In the UK, ISBCS is not widely adopted, which might explain the relatively low respondent rate for our survey. However, it is important that the themes addressed as a result of this questionnaire are explored. From our data, it is also evident that a large proportion of our respondents do not perform ISBCS. Moreover, it was confirmed that some respondents who previously performed ISBCS had stopped, mainly due to financial issues or lack of evidence supporting its use. Less emphasis was put on hospital policy or a lack of College approval. The fact that no respondents reported peer pressure as a barrier might reflect positive attitudes amongst ophthalmologists towards ISBCS.
In regards to specific cases in which ophthalmologists would consider the use of ISBCS, the majority of our participants still reported they would not perform ISBCS under any circumstances, demonstrating a strong resistance towards incorporating it into their clinical practice. However, some stated that they would consider its use. In particular, the use of ISBCS was favoured in the case of patients who required a general anaesthetic as it only requires one episode of anaesthesia. Additionally, it was found that the potential risk of endophthalmitis was the most important factor for participants not to perform ISBCS. This finding was in line with existing literature on reasons for not performing ISBCS.3,6 Other complications of ISBCS, such as risk of cystoid macular oedema and risk of an incorrect IOL power were also considered to be important in their decision to practise. Alongside the risk of endophthalmitis, medico-legal issues were feared. Interestingly, a lack of training to perform ISBCS or greater familiarity with single eye surgery was not deemed to be important; the risk of retinal detachment was also not considered to be important. This may suggest that ophthalmologists place a greater emphasis on potential penalties rather than lack of experience.
For those who previously performed ISBCS, a lack of supporting evidence was a significant factor in their decision to stop performing ISBCS. However, it did not impact on the decision to potentially start performing ISBCS for those who had not previously done so.
Several factors that may influence an ophthalmologist’s decision to offer ISBCS have been identified. Patient convenience seems to play a crucial role when considering ISBCS. Many participants reported that they would offer ISBCS as it reduces hospital visits and saves time for travel, as well as providing more convenience and quicker rehabilitation for patients. Some deemed improved visual outcomes for patients to be important. This is importance to note, as it appears that the fears of ophthalmologists may be overshadowing potential benefits for patients.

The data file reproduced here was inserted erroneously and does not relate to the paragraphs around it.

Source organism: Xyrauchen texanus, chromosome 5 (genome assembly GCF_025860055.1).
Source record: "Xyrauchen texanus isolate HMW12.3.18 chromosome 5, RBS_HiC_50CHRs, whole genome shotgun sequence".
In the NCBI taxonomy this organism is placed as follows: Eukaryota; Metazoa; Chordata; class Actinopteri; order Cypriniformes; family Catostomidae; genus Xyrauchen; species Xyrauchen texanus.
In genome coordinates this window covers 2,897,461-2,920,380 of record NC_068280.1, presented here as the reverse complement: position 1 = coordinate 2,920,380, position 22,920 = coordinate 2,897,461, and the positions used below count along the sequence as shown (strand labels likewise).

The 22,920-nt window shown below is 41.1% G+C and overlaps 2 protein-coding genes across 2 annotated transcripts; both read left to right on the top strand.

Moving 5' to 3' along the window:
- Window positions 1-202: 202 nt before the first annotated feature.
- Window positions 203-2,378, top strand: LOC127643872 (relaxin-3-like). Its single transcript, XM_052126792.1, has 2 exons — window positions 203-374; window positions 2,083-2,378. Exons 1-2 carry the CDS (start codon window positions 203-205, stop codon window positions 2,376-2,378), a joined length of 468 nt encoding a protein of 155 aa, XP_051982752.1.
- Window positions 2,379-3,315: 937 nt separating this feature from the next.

Looking at our data, it is clear that many ophthalmologists may not perform ISBCS or are reluctant to perform ISBCS in their clinical practice. Despite comparable outcomes to DSBCS demonstrated by high-quality evidence 7,8, ISBCS is still not adopted as a standard of care to this date.
Previous literature has found that the absence of postoperative refractive outcome from the first eye to guide the lens selection for the second eye, and the risk of bilateral vision loss were among the top concerns.9 In contrast, our study shows that financial reasons and the risk of complications are the most significant factors for not performing ISBCS (Table 3). To address these issues, policies need to be examined and adjusted if necessary, to increase the safe practice of ISBCS.6 In terms of financial barriers, it is unlikely that ophthalmologists would consider ISBCS with less financial incentive, considering the increased responsibility and tasks to all involved when compared to traditional DSBCS.3 However, a global solution cannot easily be resolved by changing financial policy. In some settings, the routine practice of ISBCS may not be feasible due to limited resources, especially in developing countries. For example, the use of intracameral antibiotic prophylaxis to prevent the complication of ISBCS may be limited alongside with a lack of hygiene and operating room protocol among other factors, in which case the risks may outweigh the benefits.10 Additionally, the risk of complications, especially endophthalmitis, along with other complications was the single most feared factor for our participants, which has been previously noted.6,11